The Psychology and Sociology of Criminality’s Race to Incarceration

By Brother Bey , Fraternal Order of X-Offenders | June 1, 2010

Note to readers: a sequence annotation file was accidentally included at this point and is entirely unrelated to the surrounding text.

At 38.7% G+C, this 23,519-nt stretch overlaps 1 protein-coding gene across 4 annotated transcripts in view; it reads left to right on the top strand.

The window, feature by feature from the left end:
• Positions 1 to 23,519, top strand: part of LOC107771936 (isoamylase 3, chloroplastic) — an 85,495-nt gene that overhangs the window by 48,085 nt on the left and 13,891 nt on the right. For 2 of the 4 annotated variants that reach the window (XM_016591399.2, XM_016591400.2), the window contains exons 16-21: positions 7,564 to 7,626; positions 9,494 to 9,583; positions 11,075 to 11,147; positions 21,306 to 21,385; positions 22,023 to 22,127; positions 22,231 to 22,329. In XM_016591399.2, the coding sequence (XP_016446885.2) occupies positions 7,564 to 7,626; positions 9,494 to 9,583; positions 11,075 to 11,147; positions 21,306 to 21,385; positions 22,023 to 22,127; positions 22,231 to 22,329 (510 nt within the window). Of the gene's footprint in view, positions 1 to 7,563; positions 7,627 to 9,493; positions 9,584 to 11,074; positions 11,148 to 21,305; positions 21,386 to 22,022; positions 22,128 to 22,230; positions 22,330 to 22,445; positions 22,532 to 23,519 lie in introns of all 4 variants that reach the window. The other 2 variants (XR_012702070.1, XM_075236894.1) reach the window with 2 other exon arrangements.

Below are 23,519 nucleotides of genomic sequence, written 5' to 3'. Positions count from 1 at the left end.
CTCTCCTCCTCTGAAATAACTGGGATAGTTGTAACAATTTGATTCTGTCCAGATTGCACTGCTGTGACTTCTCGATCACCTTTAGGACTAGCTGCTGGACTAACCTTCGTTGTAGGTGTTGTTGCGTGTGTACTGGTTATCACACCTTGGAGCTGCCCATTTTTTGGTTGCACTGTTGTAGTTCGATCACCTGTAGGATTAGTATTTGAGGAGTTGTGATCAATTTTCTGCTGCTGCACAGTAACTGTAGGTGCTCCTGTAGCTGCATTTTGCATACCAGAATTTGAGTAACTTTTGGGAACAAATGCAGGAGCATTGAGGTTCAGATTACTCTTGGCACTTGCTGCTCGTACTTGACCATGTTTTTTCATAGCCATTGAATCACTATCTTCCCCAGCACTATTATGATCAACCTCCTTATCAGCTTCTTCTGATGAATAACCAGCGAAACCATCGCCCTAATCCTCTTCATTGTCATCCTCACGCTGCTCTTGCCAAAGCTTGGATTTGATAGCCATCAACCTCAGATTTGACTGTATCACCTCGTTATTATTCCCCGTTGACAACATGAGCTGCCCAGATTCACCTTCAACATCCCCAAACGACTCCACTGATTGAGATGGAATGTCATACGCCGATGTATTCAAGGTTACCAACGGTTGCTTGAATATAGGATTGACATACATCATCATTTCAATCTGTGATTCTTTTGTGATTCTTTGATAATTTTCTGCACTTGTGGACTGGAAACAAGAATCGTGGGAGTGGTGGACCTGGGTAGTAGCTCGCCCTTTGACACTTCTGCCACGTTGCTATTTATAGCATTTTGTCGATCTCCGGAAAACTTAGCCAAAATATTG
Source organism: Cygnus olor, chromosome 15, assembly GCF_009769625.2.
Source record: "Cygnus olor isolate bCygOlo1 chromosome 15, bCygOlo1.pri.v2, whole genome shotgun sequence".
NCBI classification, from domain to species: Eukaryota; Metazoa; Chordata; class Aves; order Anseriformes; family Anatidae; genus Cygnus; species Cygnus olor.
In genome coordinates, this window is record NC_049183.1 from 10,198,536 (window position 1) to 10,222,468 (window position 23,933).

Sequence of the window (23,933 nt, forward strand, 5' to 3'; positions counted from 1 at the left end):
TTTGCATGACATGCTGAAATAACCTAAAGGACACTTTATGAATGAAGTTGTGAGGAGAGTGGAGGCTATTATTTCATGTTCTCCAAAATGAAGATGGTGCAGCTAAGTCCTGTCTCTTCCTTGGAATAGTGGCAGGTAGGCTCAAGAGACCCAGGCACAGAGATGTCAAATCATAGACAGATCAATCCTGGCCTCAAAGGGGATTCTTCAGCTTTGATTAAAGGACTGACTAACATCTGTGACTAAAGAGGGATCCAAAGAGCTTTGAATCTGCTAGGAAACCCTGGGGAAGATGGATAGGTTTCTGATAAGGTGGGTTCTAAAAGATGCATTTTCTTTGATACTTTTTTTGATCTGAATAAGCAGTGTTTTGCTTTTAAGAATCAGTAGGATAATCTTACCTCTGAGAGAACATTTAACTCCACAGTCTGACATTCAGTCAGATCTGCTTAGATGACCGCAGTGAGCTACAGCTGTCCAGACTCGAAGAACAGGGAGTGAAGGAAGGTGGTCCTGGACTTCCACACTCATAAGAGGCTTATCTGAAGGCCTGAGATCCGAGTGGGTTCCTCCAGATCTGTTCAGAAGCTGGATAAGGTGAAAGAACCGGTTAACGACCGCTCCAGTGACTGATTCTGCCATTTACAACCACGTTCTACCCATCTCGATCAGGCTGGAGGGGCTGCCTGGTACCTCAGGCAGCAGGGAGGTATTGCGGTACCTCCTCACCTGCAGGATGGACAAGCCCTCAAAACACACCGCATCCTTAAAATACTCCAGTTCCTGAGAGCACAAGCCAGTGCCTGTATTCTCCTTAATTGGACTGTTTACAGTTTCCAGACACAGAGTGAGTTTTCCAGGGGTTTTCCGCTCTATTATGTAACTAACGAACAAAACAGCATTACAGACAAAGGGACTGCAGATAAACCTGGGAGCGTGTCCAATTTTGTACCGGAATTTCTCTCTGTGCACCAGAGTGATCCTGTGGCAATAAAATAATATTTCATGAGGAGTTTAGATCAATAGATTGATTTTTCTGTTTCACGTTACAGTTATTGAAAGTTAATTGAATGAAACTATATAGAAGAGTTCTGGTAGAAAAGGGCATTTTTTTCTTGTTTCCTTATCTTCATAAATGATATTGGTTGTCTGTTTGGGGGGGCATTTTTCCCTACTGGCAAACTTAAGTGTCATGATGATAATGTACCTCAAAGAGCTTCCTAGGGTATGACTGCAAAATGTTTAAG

Editor’s Note: The West Texas Tribune welcomes Brother Ellsworth Johnson-Bey . Brother Bey is Founder and President of Fraternal Order of Ex-Offenders , Inc. Brother Bey has a wealth of knowledge that is of value to ex-offenders, their families and the general communities regarding strategies to deter, decrease and prevent intergenerational dynamics of adult criminality and child/youth delinquencies. Brother Bey’s organization believes that purpose and passion from all stakeholders who love themselves, family and community can be the fuel that energizes partnerships to resolve social pathologies.{{more}}FOXO is recognized as a local and national prolific training organization. FOXO has partnered and conducted training for a variety of public and private organizations and agencies. Some of these public and private organizations and agencies include: Baltimore Mayor’s Office For Children, Youth and Family PPP focusing on the dynamics and consequences at Children of Incarcerated Parents, Mayor’s Re-Entry Center – training focused on the Psychology and Sociology of Criminality and Cognitive Restructuring, and Behavior Modification 4-day training State of Maryland Division of Parole and Probation. FOXO travels nationwide as a presenter at conferences and workshops. Some of these conferences and workshop include State of Re-Entry and the AA Community , New York City National Ex-Offender Leadership Conference, CDC National Community Coalition in Atlanta, GA, and National President Initiative Conference in Atlanta, GA.The essence of our training resonates from a multi-disciplinary perspective. FOXO’s effective process builds on the holistic system approach that understands that individuals operate within a complex network of individual, family and community. Successful initiatives must be designed to strengthen each of these spheres of influence with the goal in mind to incorporate the wisdom, knowledge and understanding of the therapeutic value of peer mediation.The FOXO’s peer mediation model correlates with the traditional public health model. The public health model promotes a 3-phase approach known as the primary, secondary and tertiary phases. The first phase FOXO incorporates is the primary prevention phase. The primary prevention phase focuses on creating safe environments which looks at the root causes of crime, drugs and violence for ways to proactively eliminate the possibility of death injury and destruction. This phase purges old value system by repeat offenders via cognitive restructuring. The secondary prevention focuses on attitude and behaviors that contribute to death, injury and destruction. This secondary prevention phase focuses on developing new value system through promoting Thinking is Destiny, thereby reducing risk factors that contribute to death, injury and destruction. The third phase is tertiary prevention which promotes advancing intervention through a new paradigm shift for Re-Thinking, Reshaping and Re-Evaluating primary institutions versus secondary institutions and value systems which can become risk factors or protective factors.IntroductionThere is a need to re-think and re-evaluate crime in America and “The Race to Incarceration.”Who Benefits from Criminal Behavior Research data has indicated since the early 1980’s that African Americans “Black on Black Crime” has disproportionally over-represented the investments at all stages of the Criminal Justice, including arrests, prosecutions, convictions and incarceration.Sociologist and criminologist have historically debated over theories regarding causational factors that precipitate anti-chronic social deviance behavior.There are many theories; however the two foundations for most theories are as follow 1.) External social and/or environmental factors, 2.)Group internal factors which are cultural and behavioral factors.The United States Racial Demographics In Black and White General Population The United States racial populations as of 2009 were 79% Whites, 15% Hispanic and 13% African Americans.Prison Population The natural racial composition of the United States prison and jail populations in 2008 was 33.4% Whites, 20.29% Hispanic and more than 45% African American.Crime StatisticsHistorically crime statistics have played a major role in the debate of the relationship between race and crime in the United States. Sociologist and criminologist continue to use crime rates and statistics to promote racial groups cryogenic propensity particularly the African-American ethnic culture because they are disproportionately represented in the arrest and victimization reports which are used to compile crime rate statistics. The Methodologies to Gather Data in U.S.There are primarily three sources used in the United States to collect crime rate statistics.1. Law Enforcement Agencies around the country reports on a monthly basis crime data to the Federal Bureau of Investigation . This data is processed annually on a national basis know as the Uniform Crime Report .2. Victimization Surveys collected biannually by the Department of Justice and process annually in the National Crime Victimization Survey3. Self Reports SurveysContrary to popular thinking the self report survey studies is the best indicators of actual crime rates. All three of these methods of gathering crime data statistical information is used by sociologist and criminologist in their analysis of crime and how it relates to race to incarceration.Don’t Sweat The Small StuffCrime in America is as traditional as cherry pie. Crime is an industry, with a social marketing tool such as major components of the criminal justice system that promote mis-information to local communities via their lack of knowledge regarding the insides and outs of the criminal justice system.Social Limitations on Police Crime Reports 1. Fundamental limitations of police crime reports2. Inaccuracies3. Misrepresentations4. ManipulationOrdinary citizens do not challenge systems when they lie and manipulate crime statistics. Most of the residents do not know that it’s highly likely that all stats.Most of the residents do not know that its highly likely that all stats do not represent the actual amount of criminal activity. The police measure crimes by reported crimes. The citizens do not take into account that most crimes are not reported particularly when the victims may also be offenders such as when a drug dealer is physically assaulted during the course of being robbed. Another example is when a drug addict goes to buy drugs and he or she is robbed of their drugs once they buy the drugs.Special Note: Examples of misinformation to promote crimes are decreasing in America and Baltimore City.Inaccuracies Statistics do not represent the actual amount of criminal activity occurring in any jurisdiction.MisrepresntationMost police data processed by the uniform crime report focuses on street crimes and does not record information on organized crime, corporate crimes or federal crimes.Manipulation Uniform crime report data is prone to manipulation by local law enforcement agencies since information supplied to the UCR is voluntarily.White on White Murders Black on Black Murders Research data indicates that in 2008 there were 14,180 victims and 16,277 perpetrators of murders reported by law enforcement agencies to the Federal Bureau of Investigation.The following data illustrates the racial demographics of murder in the United States in 2008.White Offenders 33% and 83% White victims and 8% Black VictimsBlack Offenders: 37%, White Victims 14% and Black Victims 90%.In 2008 African Americans were arrested more than any other race for murders, making up nearly 40% of all arrest despite the fact that African Americans constitute 13% of the general population. The data indicates the African Americans significantly over represent the total of arrest made and additionally represent nearly 50% of all murder victims.America will continue to be the world example of the pathology of hypocrisy until the citizenry advocate to promote equality when it comes to economic development to decrease the crime of poverty, inadequate education, and health, racial disparities in housing, employment and subservient spiritual and political leadership.Our communities are our responsibilities and whenever we began to have a synergy of energy than our condition and position in America will change proportionately. If we continue to dodge our responsibilities, we will continue to be hit with the consequences. If you would like to get into contact with Bro. Ellsworth Johnson Bey or if you would like more information pertaining to FOXO we can be reached at 410.262.4556 or our webpage at www.foxo.us. We would also like for you to tune into our radio program via www.wolbbaltiomre.com or you can call into our live radio broadcasting Sundays from 2pm-4pm at 1877-704-1010.